UIGEA Strikes Again
The initial push to get the Unlawful Internet Gambling and Enforcement Act through on a port security bill happened back in 2006—Friday the 13th of October, to be exact. And while today isn’t Friday or October, it is the 13th and is symbolic once again as the Treasury Department and the Federal Reserve just issued new rules that will be implemented one day before President-elect Barack Obama moves into the White House.
These new rules essentially put the onus of financial institutions to ban the processing of payments from most gambling websites, rather than on the operators themselves. Credit-card transactions, electronic transfers and checks related to online gambling are also affected.
This essentially eliminates any ambiguity of the Act and effectively makes online gambling illegal. And the rules outlined today gives banks and other financial houses until December 1, 2009, to comply with the ban, which is estimated to cost $100 million the first year and over one million resource hours.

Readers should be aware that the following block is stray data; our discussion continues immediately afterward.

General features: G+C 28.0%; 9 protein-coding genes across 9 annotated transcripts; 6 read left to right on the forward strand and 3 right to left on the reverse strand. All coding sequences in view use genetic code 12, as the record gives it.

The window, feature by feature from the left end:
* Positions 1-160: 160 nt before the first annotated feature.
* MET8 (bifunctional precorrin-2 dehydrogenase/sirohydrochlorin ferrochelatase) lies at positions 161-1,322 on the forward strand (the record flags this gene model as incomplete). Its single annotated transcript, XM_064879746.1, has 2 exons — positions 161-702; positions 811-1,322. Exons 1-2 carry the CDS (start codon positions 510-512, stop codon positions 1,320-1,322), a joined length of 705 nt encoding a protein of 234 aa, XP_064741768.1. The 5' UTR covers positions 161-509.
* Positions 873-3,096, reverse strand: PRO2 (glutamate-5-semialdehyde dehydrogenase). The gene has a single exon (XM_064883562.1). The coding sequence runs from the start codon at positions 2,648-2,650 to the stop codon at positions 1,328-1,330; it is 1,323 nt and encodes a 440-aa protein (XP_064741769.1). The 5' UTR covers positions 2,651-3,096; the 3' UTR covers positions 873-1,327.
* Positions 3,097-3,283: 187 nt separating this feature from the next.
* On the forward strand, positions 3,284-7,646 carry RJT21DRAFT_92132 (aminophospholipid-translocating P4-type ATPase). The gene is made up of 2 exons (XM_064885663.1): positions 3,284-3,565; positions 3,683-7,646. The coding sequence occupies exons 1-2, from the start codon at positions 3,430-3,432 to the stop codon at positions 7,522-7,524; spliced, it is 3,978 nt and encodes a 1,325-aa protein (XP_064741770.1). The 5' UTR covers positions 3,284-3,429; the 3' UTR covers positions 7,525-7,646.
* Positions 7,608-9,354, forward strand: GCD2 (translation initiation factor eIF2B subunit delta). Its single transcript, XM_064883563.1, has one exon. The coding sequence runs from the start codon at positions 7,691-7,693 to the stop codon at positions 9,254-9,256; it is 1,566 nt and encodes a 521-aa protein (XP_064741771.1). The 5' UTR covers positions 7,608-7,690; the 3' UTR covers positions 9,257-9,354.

When the move was made, House Financial Services Chairman and outspoken UIGEA opponent Barney Frank (D., Mass.) has always called for the federal government to regulate online gambling instead of banning it. He and other democratic lawmakers, bankers and internet gaming moguls have all opposed the move. And Mr. Frank sent a letter earlier this week to Treasury Secretary Henry Paulson to urge a delay of the new rules until Congress and the Obama administration had a chance to review it next year.
Frank called the new situation "a disaster" and said his work to overturn it would continue.
In spite of its far-reaching scope, there are some exemptions including online betting on horse racing, interstate lotteries and fantasy sports. Little consolation, however, for poker and casino fans.